The hydrogen produced during the cracking reaction was collected with the product gases and analyzed by gas chromatography. The hydrogen yield was initially calculated as a weight percent based on fresh feed. The specific hydrogen is defined as the hydrogen yield divided by (X/100-X) where X is the weight percent conversion. The specific hydrogen as a function of cycle number is shown in FIG. 2b by the open squares. As shown therein, with no metals in the feed, the specific hydrogen remains nearly constant with increasing cycle number.
The procedure followed in this example was identical to that used in Example 3 except that the feedstock also contained 40 wppm vanadium (added as a vanadyl porphyrin). The results of this experiment are shown by the solid circles in FIGS. 2a and 2b.
FIG. 2a shows that the activity of the catalyst decreased substantially with cycle number when vanadium was present in the feed. The vanadium also caused an increase in the hydrogen production as shown in FIG. 2b.
The procedure followed in this example was identical to that used in Example 3 except that the feedstock also contained 40 wppm vanadium (added as a vanadyl porphyrin) and 510 wppm of the strontium carbonate colloid system formed in Example 2. The results of this experiment are shown by the solid squares in FIGS. 2a and 2b.
FIG. 2a shows that the activity maintenance of the catalyst was substantially improved when the strontium carbonate colloid system was included in the metals-containing feedstock. The catalyst conversion dropped slowly with increasing cycle number, similar to the deactivation observed with no metals, and substantially improved over the deactivation shown for the feedstock containing 40 wppm vanadium without the strontium carbonate colloid system.
The production of hydrogen shown in FIG. 2b was significantly reduced when the strontium carbonate colloid system was added to the metals containing feedstock. As shown therein, specific hydrogen increases very slowly when the strontium and vanadium deposit on the catalyst from the feedstock.
The procedure followed in this example is identical to that used in Example 3 except that the feedstock contained 230 wppm calcium (added as a calcium carbonate colloid, Shell Chemical Co. AC-60C) and 40 wppm vanadium (added as a vanadyl porphyrin). Since calcium has a lower atomic weight than strontium, the 230 wppm calcium is the molar equivalent of the 510 wppm strontium concentration used in Example 4.
The effect of calcium carbonate colloids on activity maintenance with 40 wppm vanadium in the feedstock is shown by the open squares in FIG. 3a. The calcium data is bracketed from above by the solid squares for the strontium colloid system with vanadium (Example 4) and from below by the solid circles of vanadium alone in the feedstock (Example 5). FIG. 3a clearly shows that the strontium colloid system is more effective than the calcium colloid system for maintaining conversion as vanadium accumulates on the catalyst surface.
The effect of calcium carbonate colloids on the hydrogen selectivity is shown by the open squares in FIG. 3b. Again the solid squares are for strontium carbonate colloids and the solid circles are for 40 wppm vanadium alone. The hydrogen production as a function of cycle number is very similar for both the strontium and calcium carbonate colloid systems. Both calcium and strontium have similar effects in reducing hydrogen production as vanadium accumulates on the catalyst.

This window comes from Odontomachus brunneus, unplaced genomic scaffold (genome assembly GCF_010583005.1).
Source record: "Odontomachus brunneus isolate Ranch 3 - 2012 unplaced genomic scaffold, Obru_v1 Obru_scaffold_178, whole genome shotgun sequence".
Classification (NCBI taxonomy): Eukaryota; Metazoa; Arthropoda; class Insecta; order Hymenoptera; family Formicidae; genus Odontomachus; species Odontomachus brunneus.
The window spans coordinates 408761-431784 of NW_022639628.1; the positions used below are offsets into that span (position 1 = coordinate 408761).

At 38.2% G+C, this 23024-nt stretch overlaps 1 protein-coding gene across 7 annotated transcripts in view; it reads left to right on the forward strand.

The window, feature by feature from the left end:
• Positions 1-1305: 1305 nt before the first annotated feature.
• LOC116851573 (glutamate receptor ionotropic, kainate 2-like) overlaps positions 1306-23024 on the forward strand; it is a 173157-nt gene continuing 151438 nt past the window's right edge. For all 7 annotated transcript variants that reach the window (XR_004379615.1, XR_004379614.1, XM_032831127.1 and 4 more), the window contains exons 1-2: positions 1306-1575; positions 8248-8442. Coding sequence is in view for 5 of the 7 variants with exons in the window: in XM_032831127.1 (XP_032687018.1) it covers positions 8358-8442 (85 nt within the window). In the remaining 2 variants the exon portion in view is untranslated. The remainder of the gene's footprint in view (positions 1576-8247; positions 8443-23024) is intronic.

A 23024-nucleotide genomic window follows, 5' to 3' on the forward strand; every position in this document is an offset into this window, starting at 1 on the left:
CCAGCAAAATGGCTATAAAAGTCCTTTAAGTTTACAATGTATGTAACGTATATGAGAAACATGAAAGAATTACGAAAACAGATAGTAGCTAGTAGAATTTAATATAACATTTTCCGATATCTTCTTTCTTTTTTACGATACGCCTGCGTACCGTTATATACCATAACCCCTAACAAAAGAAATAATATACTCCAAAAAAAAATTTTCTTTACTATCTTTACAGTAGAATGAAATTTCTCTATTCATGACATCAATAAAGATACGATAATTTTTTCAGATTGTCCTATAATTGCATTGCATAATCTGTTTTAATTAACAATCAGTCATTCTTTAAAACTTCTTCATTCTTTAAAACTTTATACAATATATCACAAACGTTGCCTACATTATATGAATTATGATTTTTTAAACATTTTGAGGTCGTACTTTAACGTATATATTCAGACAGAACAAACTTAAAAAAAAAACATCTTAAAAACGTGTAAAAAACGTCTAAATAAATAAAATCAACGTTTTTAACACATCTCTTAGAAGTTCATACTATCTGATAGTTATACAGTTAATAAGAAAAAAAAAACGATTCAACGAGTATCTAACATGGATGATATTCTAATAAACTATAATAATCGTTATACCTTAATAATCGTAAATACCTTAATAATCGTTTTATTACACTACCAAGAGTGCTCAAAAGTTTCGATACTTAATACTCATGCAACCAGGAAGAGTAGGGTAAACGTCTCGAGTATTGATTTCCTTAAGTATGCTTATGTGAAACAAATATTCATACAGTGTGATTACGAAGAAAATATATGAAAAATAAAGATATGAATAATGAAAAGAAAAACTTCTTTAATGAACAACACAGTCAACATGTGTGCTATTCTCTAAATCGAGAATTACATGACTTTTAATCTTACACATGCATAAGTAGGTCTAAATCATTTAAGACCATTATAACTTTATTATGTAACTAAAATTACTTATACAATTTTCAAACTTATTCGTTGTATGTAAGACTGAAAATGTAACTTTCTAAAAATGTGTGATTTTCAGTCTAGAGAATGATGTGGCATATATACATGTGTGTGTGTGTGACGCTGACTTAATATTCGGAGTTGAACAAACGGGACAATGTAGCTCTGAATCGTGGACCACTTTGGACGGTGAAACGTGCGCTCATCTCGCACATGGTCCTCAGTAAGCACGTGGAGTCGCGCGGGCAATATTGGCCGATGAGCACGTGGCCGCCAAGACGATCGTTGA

The procedure of Example 3 was followed in this example except that the feedstock contained 510 wppm strontium (added as a strontium naphthenate, Pfaltz and Bauer SO9690) and 40 wppm vanadium (added as a vanadyl porphyrin). The results of this experiment are shown by the open squares in FIGS. 4a and 4b.
In FIG. 4a, the open squares show the activity maintenance of strontium naphthenate with 40 wppm vanadium in the feedstock. This data is bracketed from above by the solid squares for the strontium colloid system with vanadium (Example 4) and from below by the solid circles for vanadium alone in the feedstock (Example 5). FIG. 4a clearly shows that the strontium colloid system is more effective than the strontium naphthenate organo-metallic compound for maintaining conversion as vanadium accumulates on the catalyst surface.
The effect of strontium naphthenate on hydrogen production is shown by the open squares in FIG. 4b. Again the solid squares are for the strontium colloid system with vanadium and the solid circles are for 40 wppm vanadium alone. The hydrogen production as a function of cycle number is similar for both the strontium naphthenate and strontium colloid system at the end of the experiment. However, the colloid system was more effective at reducing hydrogen production during the middle of the run. Both the strontium naphthenate organo-metallic compound and the strontium colloid system substantially reduced the amount of hydrogen produced by vanadium alone.
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|U.S. Classification||208/120.25, 208/52.0CT, 502/521, 208/113, 502/31, 208/127, 502/29, 208/121|
|International Classification||B01J29/90, C10G11/00, B01J38/00, C10G11/02, B01J29/06, C10G11/05, B01J29/08|
|Cooperative Classification||Y10S502/521, B01J29/06, B01J29/084, B01J2229/42, C10G11/05|
|European Classification||B01J29/06, C10G11/05, B01J29/08Y|
|Dec 22, 1987||AS||Assignment|
Owner name: EXXON RESEARCH AND ENGINEERING COMPANY, A CORP. OF
Free format text: ASSIGNMENT OF ASSIGNORS INTEREST.;ASSIGNORS:KUGLER, EDWIN L.;RHODES, RICHARD P.;REEL/FRAME:004815/0794
Effective date: 19861210
|Aug 30, 1991||FPAY||Fee payment|
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|Oct 4, 1999||FPAY||Fee payment|